Healthcare Industry News: radiosurgery
News Release - March 5, 2014
First US patients receive Esteya electronic brachytherapy for skin cancerPatient-friendly treatment helps minimize radiation exposure to healthy tissues
LOS GATOS, Calif., March 5, 2014 -- (Healthcare Sales & Marketing Network) -- On January 14, a 67-year-old male patient received his final Esteya® electronic brachytherapy session to treat a squamous cell carcinoma on his right hand. He was the first patient in the United States to receive Esteya treatment, which was delivered at a Los Gatos, California clinic by Rakesh Patel, MD, Medical Director at The Targeted Radiation Institute (Bay Area, California). Since Dr. Patel began treatment of the patient in late December, he has added nine additional patients to the Esteya schedule.
Esteya electronic brachytherapy is a form of high dose rate (HDR) brachytherapy that brings an electronic brachytherapy source in close proximity to the cancerous site. Its direct delivery enables Esteya to focus more therapeutic radiation on the disease target and to minimize radiation to surrounding tissues and organs. The therapy typically is delivered over six to eight treatments twice per week.
"The hand is traditionally a very difficult place to treat because of healing issues," Dr. Patel says. "In this first Esteya case, the main concern was to preserve hand functionality. The skin on the hand is very thin and there are nerves and tendons that we want to avoid the risk of damage that surgery potentially incurs. Treatment with this approach also is pain-free, non-invasive and takes just a few minutes per fraction."
Simple and refined
Dr. Patel, past president of the American Brachytherapy Society, adds that in comparison to other HDR brachytherapy systems, Esteya offers a combination of simplicity and refinement.
"Esteya has significant advantages over current brachytherapy technology," he observes. "The quality assurance [QA] process is more robust and efficient, requiring only a once-daily, two-minute QA. In other systems, QA must be done not only for every source in every machine, but also for every single patient every time they come in, which decreases clinic efficiency.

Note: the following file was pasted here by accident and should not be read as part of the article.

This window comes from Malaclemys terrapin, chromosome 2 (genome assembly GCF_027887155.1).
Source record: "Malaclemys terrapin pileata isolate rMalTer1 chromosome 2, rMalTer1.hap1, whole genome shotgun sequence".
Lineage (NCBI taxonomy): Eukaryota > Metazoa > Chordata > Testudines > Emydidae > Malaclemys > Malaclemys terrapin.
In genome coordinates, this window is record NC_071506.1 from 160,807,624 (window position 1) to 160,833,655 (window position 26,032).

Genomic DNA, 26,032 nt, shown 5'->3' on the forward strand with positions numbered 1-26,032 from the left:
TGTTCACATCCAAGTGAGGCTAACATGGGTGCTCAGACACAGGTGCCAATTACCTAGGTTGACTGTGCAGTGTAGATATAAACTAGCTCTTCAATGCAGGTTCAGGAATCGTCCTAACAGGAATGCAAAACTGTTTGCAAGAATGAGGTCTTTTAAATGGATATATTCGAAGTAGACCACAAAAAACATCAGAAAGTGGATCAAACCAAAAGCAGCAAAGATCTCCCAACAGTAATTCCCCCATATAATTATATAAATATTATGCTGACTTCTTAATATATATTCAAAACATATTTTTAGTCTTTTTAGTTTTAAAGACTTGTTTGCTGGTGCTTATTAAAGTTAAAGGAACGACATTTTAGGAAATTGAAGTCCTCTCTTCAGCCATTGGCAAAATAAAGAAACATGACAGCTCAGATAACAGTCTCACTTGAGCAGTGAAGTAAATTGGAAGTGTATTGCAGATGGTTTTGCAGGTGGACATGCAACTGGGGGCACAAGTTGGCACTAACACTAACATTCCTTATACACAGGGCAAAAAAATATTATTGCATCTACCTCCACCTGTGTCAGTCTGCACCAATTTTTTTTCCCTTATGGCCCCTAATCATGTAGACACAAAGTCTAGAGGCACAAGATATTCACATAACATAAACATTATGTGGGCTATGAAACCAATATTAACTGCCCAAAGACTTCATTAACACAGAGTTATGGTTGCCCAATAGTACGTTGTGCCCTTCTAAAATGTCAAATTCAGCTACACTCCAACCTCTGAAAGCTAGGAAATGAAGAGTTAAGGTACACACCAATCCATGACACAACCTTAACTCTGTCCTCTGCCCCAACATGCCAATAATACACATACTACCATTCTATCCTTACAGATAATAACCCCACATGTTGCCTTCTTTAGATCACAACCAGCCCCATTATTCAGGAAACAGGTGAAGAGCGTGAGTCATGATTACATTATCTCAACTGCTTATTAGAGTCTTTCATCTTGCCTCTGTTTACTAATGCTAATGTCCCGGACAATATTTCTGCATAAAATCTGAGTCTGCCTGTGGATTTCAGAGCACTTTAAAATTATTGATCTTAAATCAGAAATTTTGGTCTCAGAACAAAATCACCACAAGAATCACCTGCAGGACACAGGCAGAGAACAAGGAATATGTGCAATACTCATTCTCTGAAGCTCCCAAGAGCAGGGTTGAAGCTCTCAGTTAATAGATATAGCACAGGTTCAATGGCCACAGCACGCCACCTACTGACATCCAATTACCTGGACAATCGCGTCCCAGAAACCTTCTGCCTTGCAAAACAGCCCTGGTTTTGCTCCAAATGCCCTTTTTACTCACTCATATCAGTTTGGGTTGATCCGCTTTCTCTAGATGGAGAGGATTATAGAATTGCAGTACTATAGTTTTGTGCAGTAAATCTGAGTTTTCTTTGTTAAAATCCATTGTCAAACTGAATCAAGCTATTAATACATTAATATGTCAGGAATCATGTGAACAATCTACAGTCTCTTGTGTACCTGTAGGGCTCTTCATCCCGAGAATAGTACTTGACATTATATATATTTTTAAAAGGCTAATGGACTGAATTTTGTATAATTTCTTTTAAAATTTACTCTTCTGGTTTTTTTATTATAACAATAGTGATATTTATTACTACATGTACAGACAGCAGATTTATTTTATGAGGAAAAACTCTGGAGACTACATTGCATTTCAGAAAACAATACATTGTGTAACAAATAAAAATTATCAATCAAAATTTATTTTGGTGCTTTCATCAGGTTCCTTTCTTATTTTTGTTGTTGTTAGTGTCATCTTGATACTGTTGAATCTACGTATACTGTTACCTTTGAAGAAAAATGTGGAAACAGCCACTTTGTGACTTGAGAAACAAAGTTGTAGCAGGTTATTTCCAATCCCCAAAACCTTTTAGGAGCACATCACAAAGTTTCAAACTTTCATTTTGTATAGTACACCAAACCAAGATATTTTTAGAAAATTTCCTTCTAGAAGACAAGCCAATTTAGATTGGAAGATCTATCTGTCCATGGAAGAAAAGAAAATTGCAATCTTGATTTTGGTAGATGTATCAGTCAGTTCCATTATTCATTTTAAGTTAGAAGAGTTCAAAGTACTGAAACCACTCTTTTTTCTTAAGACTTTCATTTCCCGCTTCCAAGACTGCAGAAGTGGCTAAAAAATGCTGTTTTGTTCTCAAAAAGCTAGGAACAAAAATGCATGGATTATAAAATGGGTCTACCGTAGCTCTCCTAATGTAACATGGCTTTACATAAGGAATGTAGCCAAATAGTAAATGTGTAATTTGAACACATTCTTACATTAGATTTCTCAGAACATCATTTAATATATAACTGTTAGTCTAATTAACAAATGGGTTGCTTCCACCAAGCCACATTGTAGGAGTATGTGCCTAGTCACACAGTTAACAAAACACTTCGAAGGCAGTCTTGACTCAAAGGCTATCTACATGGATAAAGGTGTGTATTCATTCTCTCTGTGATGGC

"Superficial radiotherapy employs a similar energy range as electronic brachytherapy, the source to skin distance in superficial, orthovoltage or electron beam radiotherapy is greater, which translates into higher doses at depth," he adds. "With these technologies – if you're trying to treat a small, superficial skin lesion, like a skin cancer, particularly in a cosmetically sensitive area such as the face – you will potentially get unnecessary collateral radiation exposure to deeper structures. This is not the case in highly tailored electronic brachytherapy.
"Electronic brachytherapy systems present a tremendous opportunity for patients with skin cancer by extending the reach of brachytherapy beyond cancer centers and radiation facilities."
Esteya is not available for sale or distribution in all markets.
Elekta is a human care company pioneering significant innovations and clinical solutions for treating cancer and brain disorders. The company develops sophisticated, state-of-the-art tools and treatment planning systems for radiation therapy, radiosurgery and brachytherapy, as well as workflow enhancing software systems across the spectrum of cancer care. Stretching the boundaries of science and technology, providing intelligent and resource-efficient solutions that offer confidence to both healthcare providers and patients, Elekta aims to improve, prolong and even save patient lives.
Today, Elekta solutions in oncology and neurosurgery are used in over 6,000 hospitals worldwide. Elekta employs around 3,500 employees globally. The corporate headquarters is located in Stockholm, Sweden, and the company is listed on the Nordic Exchange under the ticker STO:EKTAB. Website: www.elekta.com.
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